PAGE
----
This is the answer I would give:
Why the AOM actuation (blue) and the PLL actuation (green) different so much?
What is the reason that the AOM actuation (blue) and the PLL actuation (green) are different by factor of ~50?
Of course, the VCO noise of the AOM couples into the blue curve, Do you claim the blue is completely dominated by this, including the mechanical structure between .5Hz - 100Hz?
Without further ado, here is the current gyro noise spectrum:
The traces are:
A few interesting things:
Here is a picture of the enclosure Alastair and I fashioned for the transmission demod setup and another picture of the one Alastair made up for the two input steering mirrors that did not fit in the IO enclosure:
The Cougar superiority comes from the low gain and high output level. Since it can put out ~20 dBm without distortion and has a gain of +10 dB, it can handle inputs with +10 dBm.
The other two amps can only handle inputs of around -10 to -5 dBm before they saturate highly. So the true noise performance is actually worse for those once you consider our setup:
namely, that we have a gain of 10 opamp ahead of it which is putting out ~20 nV/rHz of noise at all times. So the difference between 1 dB NF and 3 dB and 5 dB is totally inconsequential. The 3 dB NF is just an input noise of 1 nV/rHz.
In reality, the transmission readout doesn't need any of these since the signal is so large. The PDH diodes will have in-loop signals of somewhere between -10 and 0 dBm going into the Cougar. I believe we can only use those high gain, low output power RF amps in the case where we have very low light.
I'm just about to order some cougar amplifiers. There are some alternative ones that Frank pointed out on the minicircuits website:
These are 13dB amplifiers, and have a pretty flat noise figure down to lower frequencies. The cougar spec sheet doesn't show the noise figure below about 50MHz, but it's already at 3dB and climbing exponentially, so the performance down around 33MHz where we readout is likely to be worse. This is despite the part being sold as 10-1000MHz with 1.5dB noise figure..... I guess you always need to look at the graphs.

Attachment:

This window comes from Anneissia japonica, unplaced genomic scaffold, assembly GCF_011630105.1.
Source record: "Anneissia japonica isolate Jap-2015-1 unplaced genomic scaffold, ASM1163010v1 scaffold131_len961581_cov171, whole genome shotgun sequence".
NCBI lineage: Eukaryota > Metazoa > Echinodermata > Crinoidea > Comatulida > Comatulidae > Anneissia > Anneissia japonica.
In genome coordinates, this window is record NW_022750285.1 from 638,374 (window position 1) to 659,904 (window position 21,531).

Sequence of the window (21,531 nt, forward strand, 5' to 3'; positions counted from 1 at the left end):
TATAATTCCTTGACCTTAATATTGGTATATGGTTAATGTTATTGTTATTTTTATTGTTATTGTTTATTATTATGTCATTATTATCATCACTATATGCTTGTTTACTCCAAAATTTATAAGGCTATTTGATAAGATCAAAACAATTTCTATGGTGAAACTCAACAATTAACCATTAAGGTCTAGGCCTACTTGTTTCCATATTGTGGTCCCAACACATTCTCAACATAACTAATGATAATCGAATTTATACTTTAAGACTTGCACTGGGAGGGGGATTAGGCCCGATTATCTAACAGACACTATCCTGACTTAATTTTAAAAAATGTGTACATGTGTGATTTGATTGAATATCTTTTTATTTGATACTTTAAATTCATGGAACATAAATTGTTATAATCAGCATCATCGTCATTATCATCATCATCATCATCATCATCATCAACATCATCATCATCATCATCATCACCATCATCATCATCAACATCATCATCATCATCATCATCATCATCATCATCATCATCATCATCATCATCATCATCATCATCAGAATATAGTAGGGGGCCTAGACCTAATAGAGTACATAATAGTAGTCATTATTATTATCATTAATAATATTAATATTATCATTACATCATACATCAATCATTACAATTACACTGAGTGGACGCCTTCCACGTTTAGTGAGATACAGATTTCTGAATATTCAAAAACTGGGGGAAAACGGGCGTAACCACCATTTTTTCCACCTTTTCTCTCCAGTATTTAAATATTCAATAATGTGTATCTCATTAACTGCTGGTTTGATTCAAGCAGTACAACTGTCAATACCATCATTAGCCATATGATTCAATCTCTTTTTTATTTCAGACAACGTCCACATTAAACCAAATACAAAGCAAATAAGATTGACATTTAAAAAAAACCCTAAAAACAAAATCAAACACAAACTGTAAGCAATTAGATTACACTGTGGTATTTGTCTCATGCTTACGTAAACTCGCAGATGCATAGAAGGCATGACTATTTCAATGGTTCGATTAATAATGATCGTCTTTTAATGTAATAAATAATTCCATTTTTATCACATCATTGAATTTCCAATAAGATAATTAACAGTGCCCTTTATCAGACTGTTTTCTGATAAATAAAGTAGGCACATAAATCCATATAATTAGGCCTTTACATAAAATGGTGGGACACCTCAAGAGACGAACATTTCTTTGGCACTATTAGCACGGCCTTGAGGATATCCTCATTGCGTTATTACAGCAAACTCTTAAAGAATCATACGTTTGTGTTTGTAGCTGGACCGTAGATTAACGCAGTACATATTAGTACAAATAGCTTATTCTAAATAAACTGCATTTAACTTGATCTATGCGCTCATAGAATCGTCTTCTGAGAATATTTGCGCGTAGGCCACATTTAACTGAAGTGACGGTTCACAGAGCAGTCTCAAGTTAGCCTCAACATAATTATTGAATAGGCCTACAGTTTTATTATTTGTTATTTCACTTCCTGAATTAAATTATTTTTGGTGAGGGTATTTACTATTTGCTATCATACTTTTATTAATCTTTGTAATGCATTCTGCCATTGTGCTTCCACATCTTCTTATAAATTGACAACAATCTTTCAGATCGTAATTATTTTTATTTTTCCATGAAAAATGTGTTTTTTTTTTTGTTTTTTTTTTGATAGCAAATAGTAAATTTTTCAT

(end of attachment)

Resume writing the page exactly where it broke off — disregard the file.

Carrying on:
Having said that, the cougar does significantly out perform the minicircuits part around 200MHz, where the noise figure really reaches ~1.5dB (it is 3.2dB for the minicircuits amp), so for our transmission readout these are still significantly better.
The minicircuits part has the same package, and the same pin locations as the cougar but is a fraction of the cost ($50 instead of $173), and probably a fraction of the ordering hassle and wait time. I'm going to go ahead and order 6 of the cougars, but we should also pick up at least a couple of these minicircuits amplifiers to see if they work better for our reflection locking (if needed given Zach's recent posts...)
There is also a further alternative, from RFbay, which we could add at the output if we bypass the socket for the cougar (it is in a minicircuits type of box). This achieves ~0.7dB at higher frequencies (again this would work for our transmission readout if we really need to get better than 1.5dB from this part) and down at 33MHz it would be more like 1dB, which is still pretty impressive.
Well, I was here until just about sunrise this morning trying to get my head around how the error signal should change with the optical gain (among many other things---I am not that dense). After a while I realized that increasing the optical gain should have no effect on the error signal; therefore, dividing the error spectrum by the increased optical gain results in a cavity noise spectrum that is lower by exactly the same amount.
Between my last post and last night, I realized that somehow I had nudged the PD---it wasn't properly fastened to the table---and so I didn't have the full REFL power on the diode. Whoops. I now need -12 dB of attenuation between the PD and the mixer to keep the loop stable with 100 mW input power, and I have removed the Cougar, so there's an additional 10 dB. (Actually, though I did remove the Cougar from PD S/N 01, I have replaced that PD altogether with PD S/N 02---which never had a Cougar in the first place---because I have taken a reliable transfer function of it and am confident with its tuning. I will make a post dedicated to that shortly.) What this means is that we now have ~10 dB higher optical gain than we did in that post, which is good. I am going to get a good measurement of the OG once the gyro is finished being built for the spillover estimate.
One of the things that was puzzling me last night was why, if I had increased the optical gain, was there no more improvement in the low-frequency noise? I have no plot for this, but I expected to see more low-f improvement like I did in the linked post when I added gain up front and attenuated the electrical signal by the same amount. This didn't happen, and it was frustrating. Today, Alastair pumped the chamber down, so I thought I would remeasure the error signal spectrum to see any changes. The results are good(!):
The noise at low frequencies (which seems to have come from the air) is lower, and so is the noise in the high audio band, which might have come from acoustic buffeting of the cavity optics). This shows that I didn't see any further improvement in the low-frequency region because I had already reduced the effect of electronics noise below the level of environmental noise. I am interested to see if this new low-frequency level is once again the PD noise or instead the lower environmental noise level in vacuum. The former will be limited by the amount of optical gain we can put up front; the latter we can reduce by increasing our OL gain at the servo (but, of course, we can only improve it to the point that it is lower than the PD noise).